After months of careful review and consideration, universities nationwide are sending out offers of admission. Whether or not a student is accepted into their academic program of choice will impact the next four years of their life—possibly even the path their life takes. Naturally, each spring UBC fields many questions about how applications are evaluated, and how the university determines who to admit.
In 2012, UBC introduced the Personal Profile to its admissions model, which considers a more holistic set of criteria based on a student’s life experience and how it’s shaped their perception of the world. This year, UBC is further expanding its admissions model. Whereas the admission decision has historically been focused on achieving the highest grades on a minimum number of required classes, UBC will now look at everything the student has done in Grades 11 and 12. The message is clear: all learning is important.
Andrew Arida, deputy registrar of enrolment services at UBC, says the university has shifted its admissions framework to support a more comprehensive, merit-based process.
“Academics is about more than getting the highest grades. It’s also about how you challenged yourself in high school, how you’ve approached the opportunities in your life, and what you learned from these experiences,” says Arida. “We think there’s value in understanding how you make decisions about your education.”
This enhanced approach also enables UBC to consider a broader set of differentiators as candidates increasingly look similar academically. Every year, Canadian secondary-school applicants demonstrate progressively higher grades. While this may look like the result of students doing better in high school, first-year performance at UBC has remained relatively constant.
“There’s a perception that UBC and other universities set a high standard of admissions, and anyone who doesn’t meet that standard is rejected outright,” says Arida. “In reality, it’s the applicants who set the standard. Admissions are fundamentally based on the demand of students and the supply of spots available. We evaluate all applicants, rank order their applications, and admit enough students to fill all of our seats; the last applicant admitted in the rank ordering essentially determines the competitive criteria required to gain admission.”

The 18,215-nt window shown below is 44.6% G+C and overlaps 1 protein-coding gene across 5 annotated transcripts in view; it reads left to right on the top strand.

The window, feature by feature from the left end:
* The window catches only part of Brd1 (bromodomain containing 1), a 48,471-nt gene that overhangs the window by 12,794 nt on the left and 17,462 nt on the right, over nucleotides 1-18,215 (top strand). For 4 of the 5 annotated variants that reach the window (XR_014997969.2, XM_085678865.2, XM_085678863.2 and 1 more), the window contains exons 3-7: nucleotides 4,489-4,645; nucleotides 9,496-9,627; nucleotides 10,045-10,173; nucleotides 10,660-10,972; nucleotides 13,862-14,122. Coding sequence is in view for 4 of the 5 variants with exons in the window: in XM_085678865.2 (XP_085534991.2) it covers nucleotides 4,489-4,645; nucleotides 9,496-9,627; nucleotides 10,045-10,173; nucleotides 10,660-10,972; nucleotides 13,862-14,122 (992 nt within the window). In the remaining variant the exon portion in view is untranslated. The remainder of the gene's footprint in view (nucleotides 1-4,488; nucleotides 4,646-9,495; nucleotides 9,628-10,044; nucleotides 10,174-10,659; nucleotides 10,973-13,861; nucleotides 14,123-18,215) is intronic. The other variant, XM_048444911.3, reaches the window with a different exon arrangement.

The number of students UBC can admit is set by pre-established enrolment targets. For example, the Bachelor of Science program on the Vancouver campus receives more applications than any other program at UBC. In 2018, the domestic target for new student intake for the BSC was 1,620. This target was determined based on funding from the Ministry of Advanced Education, Skills and Training. In the same year, the target for new international student intake for the BSC was 535. This target was determined by the amount of additional students UBC believed it could accommodate while still offering all students the highest possible quality of education.
This means while domestic and international applicants have comparable competitive admission requirements, international students compete for spots against other international students, while domestic students square up against other Canadians. The admissions office assesses each group of applicants and offers of admission are made to independently achieve each target.
“UBC is committed to enroling the targeted number of domestic students each year,” says Arida. “In fact, we often take in more than we are funded for. Our goal is to maximize access for all our applicants, while ensuring domestic and international students do not displace one another.”
UBC considers as much information about applicants as possible, looking for signs that they will thrive in the rich and rigorous academic environment on our campuses.
“Once a student has met the basic admissions requirements, we dig into their applications to determine who they are, and this is where the personal profile and essay questions provide the most valuable insights,” says Arida. “UBC’s undergraduate admissions process is one of the most comprehensive in Canada. We want to set our students up for success, and we believe our approach ensures we do just that.”